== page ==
SOFR and LIBOR are calculated differently:
- SOFR is based on actual transactions and is considered a broad measure of the cost of borrowing cash overnight collateralized by Treasury Securities, a secure, risk-free measure.
- LIBOR is set by a panel of banks estimating what they think their borrowing costs are for unsecured debt.
All other things being equal, since SOFR is risk-free, SOFR may have a lower rate.
Although banks have been advised not to originate new LIBOR loans after 2021, the most commonly used U.S. dollar LIBOR options will continue to be published until June 30, 2023. KeyBank is monitoring legislative and industry developments and will contact you with more information when appropriate.
At this time, we do not have specific details on how existing LIBOR-based rates may be affected by the switch to a SOFR-based rate. We will be fair and as transparent as possible and provide details as they become available.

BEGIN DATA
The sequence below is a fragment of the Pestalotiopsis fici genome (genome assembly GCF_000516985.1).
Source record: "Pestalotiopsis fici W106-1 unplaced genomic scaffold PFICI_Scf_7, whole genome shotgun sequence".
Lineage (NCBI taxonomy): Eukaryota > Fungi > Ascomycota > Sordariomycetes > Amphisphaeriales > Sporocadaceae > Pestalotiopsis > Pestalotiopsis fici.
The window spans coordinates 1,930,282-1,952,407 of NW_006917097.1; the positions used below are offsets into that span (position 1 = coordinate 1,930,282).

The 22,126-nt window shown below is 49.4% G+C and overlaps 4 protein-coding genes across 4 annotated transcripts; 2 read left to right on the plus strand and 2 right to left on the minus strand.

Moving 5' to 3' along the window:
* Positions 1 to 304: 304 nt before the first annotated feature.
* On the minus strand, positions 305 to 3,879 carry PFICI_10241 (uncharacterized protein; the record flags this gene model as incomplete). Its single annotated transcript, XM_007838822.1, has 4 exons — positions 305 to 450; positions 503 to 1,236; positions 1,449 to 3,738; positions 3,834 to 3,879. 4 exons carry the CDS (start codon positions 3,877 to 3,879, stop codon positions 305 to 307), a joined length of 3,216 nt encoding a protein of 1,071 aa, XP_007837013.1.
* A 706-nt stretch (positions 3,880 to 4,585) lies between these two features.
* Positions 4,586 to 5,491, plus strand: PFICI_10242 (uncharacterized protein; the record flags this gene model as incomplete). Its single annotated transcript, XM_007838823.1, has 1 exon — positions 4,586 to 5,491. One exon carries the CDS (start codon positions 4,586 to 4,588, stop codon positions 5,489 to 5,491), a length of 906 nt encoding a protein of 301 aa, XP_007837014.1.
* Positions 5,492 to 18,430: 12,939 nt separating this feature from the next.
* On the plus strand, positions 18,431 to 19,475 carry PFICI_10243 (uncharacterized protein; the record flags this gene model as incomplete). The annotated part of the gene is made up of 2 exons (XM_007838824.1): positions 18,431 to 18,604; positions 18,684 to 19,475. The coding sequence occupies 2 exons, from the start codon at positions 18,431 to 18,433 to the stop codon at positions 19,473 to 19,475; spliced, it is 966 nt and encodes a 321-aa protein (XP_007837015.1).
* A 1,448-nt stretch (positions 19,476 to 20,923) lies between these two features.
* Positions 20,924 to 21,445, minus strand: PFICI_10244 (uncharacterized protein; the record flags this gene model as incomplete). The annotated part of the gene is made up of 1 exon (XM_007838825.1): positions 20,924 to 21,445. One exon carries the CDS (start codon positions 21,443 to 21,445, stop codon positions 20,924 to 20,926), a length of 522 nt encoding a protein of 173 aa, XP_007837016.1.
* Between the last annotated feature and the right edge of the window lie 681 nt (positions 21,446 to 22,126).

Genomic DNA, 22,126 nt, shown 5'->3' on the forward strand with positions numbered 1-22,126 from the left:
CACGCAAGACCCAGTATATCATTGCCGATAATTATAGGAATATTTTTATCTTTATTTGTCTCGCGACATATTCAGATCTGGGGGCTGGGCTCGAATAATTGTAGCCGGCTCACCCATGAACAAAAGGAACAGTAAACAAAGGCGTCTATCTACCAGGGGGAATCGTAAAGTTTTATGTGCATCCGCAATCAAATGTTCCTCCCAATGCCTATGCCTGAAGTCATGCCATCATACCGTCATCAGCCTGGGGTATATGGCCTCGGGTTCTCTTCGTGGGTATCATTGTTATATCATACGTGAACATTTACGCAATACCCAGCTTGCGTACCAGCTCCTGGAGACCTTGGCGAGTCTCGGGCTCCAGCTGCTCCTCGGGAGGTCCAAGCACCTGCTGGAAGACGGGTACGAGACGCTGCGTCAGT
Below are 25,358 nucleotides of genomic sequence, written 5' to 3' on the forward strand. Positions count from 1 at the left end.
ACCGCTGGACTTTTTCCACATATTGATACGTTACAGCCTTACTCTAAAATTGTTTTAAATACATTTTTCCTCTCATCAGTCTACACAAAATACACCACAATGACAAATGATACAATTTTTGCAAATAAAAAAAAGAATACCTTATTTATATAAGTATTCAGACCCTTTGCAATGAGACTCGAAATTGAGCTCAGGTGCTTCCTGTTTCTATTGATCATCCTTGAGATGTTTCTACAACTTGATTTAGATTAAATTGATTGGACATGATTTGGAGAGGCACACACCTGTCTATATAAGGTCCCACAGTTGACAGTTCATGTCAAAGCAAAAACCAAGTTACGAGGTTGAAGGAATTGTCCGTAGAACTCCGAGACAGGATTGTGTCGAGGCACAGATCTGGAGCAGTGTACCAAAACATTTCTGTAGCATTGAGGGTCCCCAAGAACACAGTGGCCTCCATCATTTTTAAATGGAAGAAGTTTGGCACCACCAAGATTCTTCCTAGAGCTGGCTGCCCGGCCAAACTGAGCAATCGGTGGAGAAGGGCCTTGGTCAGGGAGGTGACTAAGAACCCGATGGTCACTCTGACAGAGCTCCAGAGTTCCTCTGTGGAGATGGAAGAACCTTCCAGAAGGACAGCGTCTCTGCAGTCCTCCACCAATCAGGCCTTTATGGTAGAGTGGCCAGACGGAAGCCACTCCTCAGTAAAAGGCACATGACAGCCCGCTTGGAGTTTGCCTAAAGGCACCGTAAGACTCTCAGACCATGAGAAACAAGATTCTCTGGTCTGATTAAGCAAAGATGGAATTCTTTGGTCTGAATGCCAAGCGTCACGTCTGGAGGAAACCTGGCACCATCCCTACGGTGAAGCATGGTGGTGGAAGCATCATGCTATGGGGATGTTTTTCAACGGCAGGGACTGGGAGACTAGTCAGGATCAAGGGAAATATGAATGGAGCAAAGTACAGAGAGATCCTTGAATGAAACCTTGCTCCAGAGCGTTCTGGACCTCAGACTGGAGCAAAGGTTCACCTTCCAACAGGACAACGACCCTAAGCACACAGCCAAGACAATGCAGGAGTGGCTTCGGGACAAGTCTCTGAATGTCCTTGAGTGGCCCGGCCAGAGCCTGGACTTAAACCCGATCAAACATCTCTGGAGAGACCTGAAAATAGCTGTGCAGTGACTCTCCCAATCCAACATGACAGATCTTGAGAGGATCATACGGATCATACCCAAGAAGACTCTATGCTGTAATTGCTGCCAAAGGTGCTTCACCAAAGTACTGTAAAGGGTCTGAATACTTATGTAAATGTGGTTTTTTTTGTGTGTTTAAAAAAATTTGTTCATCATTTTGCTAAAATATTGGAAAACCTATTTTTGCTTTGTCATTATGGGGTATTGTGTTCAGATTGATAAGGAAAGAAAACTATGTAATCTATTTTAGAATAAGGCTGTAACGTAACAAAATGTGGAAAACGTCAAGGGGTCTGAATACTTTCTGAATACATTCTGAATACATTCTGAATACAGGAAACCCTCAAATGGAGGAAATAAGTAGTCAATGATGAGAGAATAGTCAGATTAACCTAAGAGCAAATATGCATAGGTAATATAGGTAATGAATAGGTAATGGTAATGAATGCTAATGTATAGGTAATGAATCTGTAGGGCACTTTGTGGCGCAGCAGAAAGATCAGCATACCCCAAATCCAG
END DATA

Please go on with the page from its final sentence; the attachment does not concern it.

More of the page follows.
KeyBank has elected to follow the International Swaps and Derivatives Association’s (ISDA) 2020 IBOR Fallbacks Protocol. Visit ISDA.org to read KeyBank’s adherence letter and view the list of adhering parties. If you, too, adhere to the Protocol, then swaps entered into between us before January 25, 2021, will be deemed amended to incorporate the Protocol’s fallback provisions. For swaps entered into on or after January 25, 2021, the 2006 ISDA definitions (which contain the relevant fallback language similar to that contained in the Protocol) are incorporated.
KeyBank does not require, and cannot recommend or advise, a borrower to adhere to the Protocol. The decision on whether to adhere is entirely the borrower’s decision to make. KeyBank can accommodate borrowers who adhere to the Protocol or do not adhere to the Protocol.
KeyBank will work with our clients to assist them in pursuing consistent trigger and fallback language, to the extent possible, so that any hedge instrument remains as effective as possible once the transition has been completed.